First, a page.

Globally, new HIV infections declined by 44% between 2000 and 2021, missing the global target for a 75% reduction in new infections by 2020. The Global Fund Technical Evaluation Reference Group (TERG) published a thematic review on primary HIV prevention, in May 2021 to weigh in on discussions for the 2023-28 Global Fund Strategy. This review remains vital as the Global Fund currently discusses implementation of the newly adopted strategy. The TERG offered nine recommendations on three areas: (i) Global Fund funding, capacity and systems; (ii) facilitating country programming and implementation; and (iii) M&E and partnerships. This article partly discusses recommendation (ii), proffering that a framework that proactively articulates the how tactic in National Strategic Plans (NSPs) and its implementation could be a starting point.
The thematic review highlights that at the country level HIV prevention relies on adequate domestic resource mobilization, clear articulation of HIV prevention efforts in NSPs, and clear HIV prevention components and their budgets during grant making, among others. In our view, a lot more of the popular analogy “moving upstream” is needed at country level so that systems that prevent new HIV infections are clearly identified, agreed on and implemented at scale. Influencing policies and legislation, and positively changing organizational practices across country hierarchies seem a low hanging fruit for policymakers to target and influence. For example, through demonstrable political will, countries could facilitate organizational practices that enable HIV prevention efforts to permeate through all structures and cascade to the community level. The “hardware” – the systems and structures, and the “software” – culture, behaviour, attitudes, and the empowerment of communities, all need to work in synergy for an effective primary HIV prevention response.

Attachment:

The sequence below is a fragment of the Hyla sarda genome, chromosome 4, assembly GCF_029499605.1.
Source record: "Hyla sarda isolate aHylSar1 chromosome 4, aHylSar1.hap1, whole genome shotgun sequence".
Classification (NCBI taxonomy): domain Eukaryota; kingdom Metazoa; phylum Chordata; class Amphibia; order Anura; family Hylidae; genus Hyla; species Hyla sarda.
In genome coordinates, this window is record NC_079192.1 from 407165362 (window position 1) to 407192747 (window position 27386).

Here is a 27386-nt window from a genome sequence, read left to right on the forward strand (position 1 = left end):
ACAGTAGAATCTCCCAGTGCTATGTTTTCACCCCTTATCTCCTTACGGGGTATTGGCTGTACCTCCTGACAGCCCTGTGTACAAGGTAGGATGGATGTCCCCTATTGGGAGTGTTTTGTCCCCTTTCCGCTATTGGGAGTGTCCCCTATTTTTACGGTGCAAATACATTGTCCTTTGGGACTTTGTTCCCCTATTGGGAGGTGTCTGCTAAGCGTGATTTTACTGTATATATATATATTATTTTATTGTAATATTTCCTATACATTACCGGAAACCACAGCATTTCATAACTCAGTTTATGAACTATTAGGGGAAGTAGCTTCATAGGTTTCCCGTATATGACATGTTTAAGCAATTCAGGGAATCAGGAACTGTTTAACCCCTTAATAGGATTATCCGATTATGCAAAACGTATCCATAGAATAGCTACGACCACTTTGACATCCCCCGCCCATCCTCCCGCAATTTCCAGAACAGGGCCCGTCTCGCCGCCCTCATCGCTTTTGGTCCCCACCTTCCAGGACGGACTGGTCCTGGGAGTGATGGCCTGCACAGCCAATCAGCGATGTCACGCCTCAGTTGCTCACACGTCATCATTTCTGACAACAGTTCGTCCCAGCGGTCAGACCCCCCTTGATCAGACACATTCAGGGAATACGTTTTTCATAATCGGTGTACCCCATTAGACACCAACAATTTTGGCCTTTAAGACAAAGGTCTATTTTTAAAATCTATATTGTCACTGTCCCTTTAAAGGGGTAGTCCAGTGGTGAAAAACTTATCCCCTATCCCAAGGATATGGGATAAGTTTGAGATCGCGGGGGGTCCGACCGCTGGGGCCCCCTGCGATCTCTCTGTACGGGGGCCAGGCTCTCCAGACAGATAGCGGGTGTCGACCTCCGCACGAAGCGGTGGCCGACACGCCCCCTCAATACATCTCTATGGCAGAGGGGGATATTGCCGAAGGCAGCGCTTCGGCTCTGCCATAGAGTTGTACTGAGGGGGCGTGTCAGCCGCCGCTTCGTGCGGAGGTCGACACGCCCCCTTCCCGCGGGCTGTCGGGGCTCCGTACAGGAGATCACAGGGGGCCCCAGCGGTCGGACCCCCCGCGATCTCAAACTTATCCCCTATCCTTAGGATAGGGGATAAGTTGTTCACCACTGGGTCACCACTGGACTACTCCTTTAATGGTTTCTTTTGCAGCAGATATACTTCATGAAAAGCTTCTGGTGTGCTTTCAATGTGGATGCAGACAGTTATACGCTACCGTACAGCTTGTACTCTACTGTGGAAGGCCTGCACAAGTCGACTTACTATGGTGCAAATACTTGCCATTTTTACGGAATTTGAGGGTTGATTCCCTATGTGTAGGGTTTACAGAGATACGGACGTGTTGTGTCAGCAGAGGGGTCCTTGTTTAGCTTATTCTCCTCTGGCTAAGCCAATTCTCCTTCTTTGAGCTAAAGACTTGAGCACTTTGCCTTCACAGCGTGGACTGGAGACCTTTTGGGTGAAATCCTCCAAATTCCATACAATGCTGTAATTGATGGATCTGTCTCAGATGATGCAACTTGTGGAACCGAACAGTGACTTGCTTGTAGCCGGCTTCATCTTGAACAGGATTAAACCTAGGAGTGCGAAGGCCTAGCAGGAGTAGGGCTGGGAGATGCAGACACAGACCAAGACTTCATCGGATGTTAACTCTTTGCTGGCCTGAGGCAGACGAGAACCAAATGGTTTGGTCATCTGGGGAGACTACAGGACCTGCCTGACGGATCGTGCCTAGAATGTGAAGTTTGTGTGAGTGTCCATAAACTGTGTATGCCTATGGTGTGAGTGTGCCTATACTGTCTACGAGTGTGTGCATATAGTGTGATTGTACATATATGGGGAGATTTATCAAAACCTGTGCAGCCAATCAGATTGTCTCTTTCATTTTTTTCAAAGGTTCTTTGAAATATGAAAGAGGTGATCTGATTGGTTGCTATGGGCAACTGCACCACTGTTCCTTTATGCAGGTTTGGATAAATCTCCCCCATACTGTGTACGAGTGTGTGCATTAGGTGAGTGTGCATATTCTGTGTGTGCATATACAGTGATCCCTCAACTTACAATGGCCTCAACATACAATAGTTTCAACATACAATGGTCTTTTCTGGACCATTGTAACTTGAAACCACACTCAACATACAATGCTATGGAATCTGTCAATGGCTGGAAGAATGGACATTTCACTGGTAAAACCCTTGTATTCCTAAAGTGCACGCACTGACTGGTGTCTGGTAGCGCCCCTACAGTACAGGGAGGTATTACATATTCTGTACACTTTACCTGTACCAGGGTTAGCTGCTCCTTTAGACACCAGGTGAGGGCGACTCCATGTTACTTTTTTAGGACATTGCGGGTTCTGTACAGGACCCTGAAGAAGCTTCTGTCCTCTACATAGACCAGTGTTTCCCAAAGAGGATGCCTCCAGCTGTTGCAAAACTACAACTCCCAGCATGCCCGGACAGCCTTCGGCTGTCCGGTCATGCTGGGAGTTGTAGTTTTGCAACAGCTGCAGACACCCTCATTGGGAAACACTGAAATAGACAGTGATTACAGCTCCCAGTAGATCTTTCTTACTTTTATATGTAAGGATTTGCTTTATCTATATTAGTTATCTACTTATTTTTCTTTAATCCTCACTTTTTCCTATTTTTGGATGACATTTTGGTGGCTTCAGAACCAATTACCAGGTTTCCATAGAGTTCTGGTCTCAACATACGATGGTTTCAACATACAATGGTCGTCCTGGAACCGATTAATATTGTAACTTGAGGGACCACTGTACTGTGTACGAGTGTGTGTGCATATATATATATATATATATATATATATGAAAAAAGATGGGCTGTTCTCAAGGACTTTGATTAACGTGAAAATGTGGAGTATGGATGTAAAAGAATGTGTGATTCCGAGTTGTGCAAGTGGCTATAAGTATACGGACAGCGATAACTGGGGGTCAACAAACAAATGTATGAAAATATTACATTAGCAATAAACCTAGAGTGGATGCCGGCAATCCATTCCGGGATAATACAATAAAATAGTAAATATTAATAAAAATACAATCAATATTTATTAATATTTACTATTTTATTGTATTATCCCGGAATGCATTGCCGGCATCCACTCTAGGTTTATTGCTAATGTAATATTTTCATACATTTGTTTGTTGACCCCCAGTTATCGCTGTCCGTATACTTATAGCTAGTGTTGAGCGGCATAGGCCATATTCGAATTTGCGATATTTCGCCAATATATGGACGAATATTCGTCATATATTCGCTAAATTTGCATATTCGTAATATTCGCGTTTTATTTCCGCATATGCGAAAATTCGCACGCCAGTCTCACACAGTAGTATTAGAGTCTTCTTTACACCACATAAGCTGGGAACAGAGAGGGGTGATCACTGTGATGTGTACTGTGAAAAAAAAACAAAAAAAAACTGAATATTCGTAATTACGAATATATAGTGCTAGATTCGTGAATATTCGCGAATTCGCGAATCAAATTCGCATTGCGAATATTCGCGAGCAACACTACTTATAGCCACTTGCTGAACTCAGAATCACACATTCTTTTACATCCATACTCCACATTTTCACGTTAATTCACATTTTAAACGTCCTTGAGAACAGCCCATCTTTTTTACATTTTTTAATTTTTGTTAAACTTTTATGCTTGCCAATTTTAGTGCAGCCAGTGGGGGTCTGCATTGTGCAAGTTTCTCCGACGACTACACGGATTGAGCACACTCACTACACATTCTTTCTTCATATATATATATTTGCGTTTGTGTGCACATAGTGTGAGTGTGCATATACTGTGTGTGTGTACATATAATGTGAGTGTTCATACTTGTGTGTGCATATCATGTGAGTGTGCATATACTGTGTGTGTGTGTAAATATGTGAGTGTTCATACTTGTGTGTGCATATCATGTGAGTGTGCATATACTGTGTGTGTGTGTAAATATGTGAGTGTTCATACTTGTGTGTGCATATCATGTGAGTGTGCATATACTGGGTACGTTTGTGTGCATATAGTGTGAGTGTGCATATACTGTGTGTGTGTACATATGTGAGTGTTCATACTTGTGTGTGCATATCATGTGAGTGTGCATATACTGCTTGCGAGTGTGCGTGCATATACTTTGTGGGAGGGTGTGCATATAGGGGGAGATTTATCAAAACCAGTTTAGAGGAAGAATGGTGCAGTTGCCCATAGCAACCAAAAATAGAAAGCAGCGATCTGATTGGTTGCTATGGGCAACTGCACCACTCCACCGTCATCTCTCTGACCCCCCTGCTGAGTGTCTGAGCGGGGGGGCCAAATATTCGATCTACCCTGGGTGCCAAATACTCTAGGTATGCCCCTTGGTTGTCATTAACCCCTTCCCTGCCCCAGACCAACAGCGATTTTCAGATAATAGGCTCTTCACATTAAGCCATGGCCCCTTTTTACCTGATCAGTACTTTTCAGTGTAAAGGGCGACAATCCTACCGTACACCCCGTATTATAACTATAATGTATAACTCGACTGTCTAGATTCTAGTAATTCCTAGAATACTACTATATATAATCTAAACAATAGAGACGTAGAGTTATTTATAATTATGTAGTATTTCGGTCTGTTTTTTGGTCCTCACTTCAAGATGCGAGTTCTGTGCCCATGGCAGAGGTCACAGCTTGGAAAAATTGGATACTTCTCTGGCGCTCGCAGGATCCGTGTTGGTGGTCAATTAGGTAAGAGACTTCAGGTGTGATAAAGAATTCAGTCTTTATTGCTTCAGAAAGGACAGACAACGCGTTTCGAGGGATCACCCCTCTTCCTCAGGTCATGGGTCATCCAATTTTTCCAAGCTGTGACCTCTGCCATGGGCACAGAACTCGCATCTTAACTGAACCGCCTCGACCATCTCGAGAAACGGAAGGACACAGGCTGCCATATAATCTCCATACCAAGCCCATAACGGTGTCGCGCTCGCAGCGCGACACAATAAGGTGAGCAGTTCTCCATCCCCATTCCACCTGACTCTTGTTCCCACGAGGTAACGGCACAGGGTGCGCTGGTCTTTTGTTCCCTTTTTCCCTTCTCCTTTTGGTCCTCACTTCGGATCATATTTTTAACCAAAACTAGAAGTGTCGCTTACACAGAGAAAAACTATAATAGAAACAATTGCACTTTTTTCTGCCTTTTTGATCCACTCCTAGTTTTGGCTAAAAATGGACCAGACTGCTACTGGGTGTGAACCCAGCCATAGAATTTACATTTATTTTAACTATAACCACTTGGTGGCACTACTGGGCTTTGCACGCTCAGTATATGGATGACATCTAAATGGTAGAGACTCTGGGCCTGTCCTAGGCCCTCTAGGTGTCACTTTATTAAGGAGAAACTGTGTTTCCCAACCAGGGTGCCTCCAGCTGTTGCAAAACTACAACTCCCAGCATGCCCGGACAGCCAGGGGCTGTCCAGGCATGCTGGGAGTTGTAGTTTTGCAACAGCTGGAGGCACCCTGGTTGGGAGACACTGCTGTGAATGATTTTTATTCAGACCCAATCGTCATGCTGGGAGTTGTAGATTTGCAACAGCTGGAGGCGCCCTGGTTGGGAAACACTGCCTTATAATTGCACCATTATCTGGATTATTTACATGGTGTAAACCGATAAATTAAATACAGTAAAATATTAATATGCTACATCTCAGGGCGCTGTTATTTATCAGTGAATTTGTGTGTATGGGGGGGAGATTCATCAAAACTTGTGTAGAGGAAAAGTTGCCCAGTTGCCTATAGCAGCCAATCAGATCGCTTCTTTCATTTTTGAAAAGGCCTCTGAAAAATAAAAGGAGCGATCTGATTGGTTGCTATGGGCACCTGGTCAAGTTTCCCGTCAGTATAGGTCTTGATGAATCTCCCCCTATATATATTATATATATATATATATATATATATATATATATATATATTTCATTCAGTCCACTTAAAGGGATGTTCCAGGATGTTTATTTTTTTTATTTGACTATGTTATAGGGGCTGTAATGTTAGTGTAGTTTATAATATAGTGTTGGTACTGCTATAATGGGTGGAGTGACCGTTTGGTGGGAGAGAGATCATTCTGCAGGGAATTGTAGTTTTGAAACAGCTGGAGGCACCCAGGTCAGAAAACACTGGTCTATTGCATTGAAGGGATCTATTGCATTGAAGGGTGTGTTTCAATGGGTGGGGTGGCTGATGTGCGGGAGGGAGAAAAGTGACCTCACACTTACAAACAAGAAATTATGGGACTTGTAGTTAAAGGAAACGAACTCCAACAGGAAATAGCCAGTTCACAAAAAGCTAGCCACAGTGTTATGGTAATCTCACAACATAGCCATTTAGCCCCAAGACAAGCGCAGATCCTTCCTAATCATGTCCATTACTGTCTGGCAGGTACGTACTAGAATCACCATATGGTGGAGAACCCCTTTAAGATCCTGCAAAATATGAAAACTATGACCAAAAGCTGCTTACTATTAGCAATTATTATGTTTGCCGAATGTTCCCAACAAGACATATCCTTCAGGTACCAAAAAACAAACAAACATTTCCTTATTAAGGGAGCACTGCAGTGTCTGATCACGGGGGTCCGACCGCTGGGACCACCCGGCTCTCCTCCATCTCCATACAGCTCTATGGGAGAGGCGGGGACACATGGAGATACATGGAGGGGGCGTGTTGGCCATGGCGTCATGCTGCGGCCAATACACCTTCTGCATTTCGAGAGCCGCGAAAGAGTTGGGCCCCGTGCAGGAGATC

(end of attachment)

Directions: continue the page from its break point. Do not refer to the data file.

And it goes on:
In line with the newly adopted 2023-2028 Global Fund Strategy that now places the community at the centre, countries need to work on the how and demonstrate clear strategies that bring results. Fostering coalitions and networks that support primary HIV prevention efforts is an important tactic in as much as shifting away from the ‘business as usual’ mode. Building family and community resilience is a functional block of ownership. As Dorfman, Wallack and Woodruff note “many health and social problems are related to conditions outside the immediate individual’s control. A focus limited to personal behaviour change ultimately fails us as a society because it narrows the possible solutions inappropriately.” Thus, by building a resilient community, the onus is placed on the whole community to create endowments that ultimately flourish and support the emergence of community assets and strengths.
The How in primary prevention
By definition, primary prevention is proactive and aims to reduce downstream consequences. In that regard, countries could address the howby setting up structures that prevent societal concerns affecting women, adolescent girls and young women (AGYW), including key and vulnerable populations (KVP) where some of the new HIV infections are occurring. Structural barriers, gender inequality, gender-based violence, and laws that reduce access to services also come to mind. Educating providers of services to be sensitive to population needs ensures that concerns and anxieties among the targeted population are identified early, with appropriate remedies put in place, thereby increase service uptake.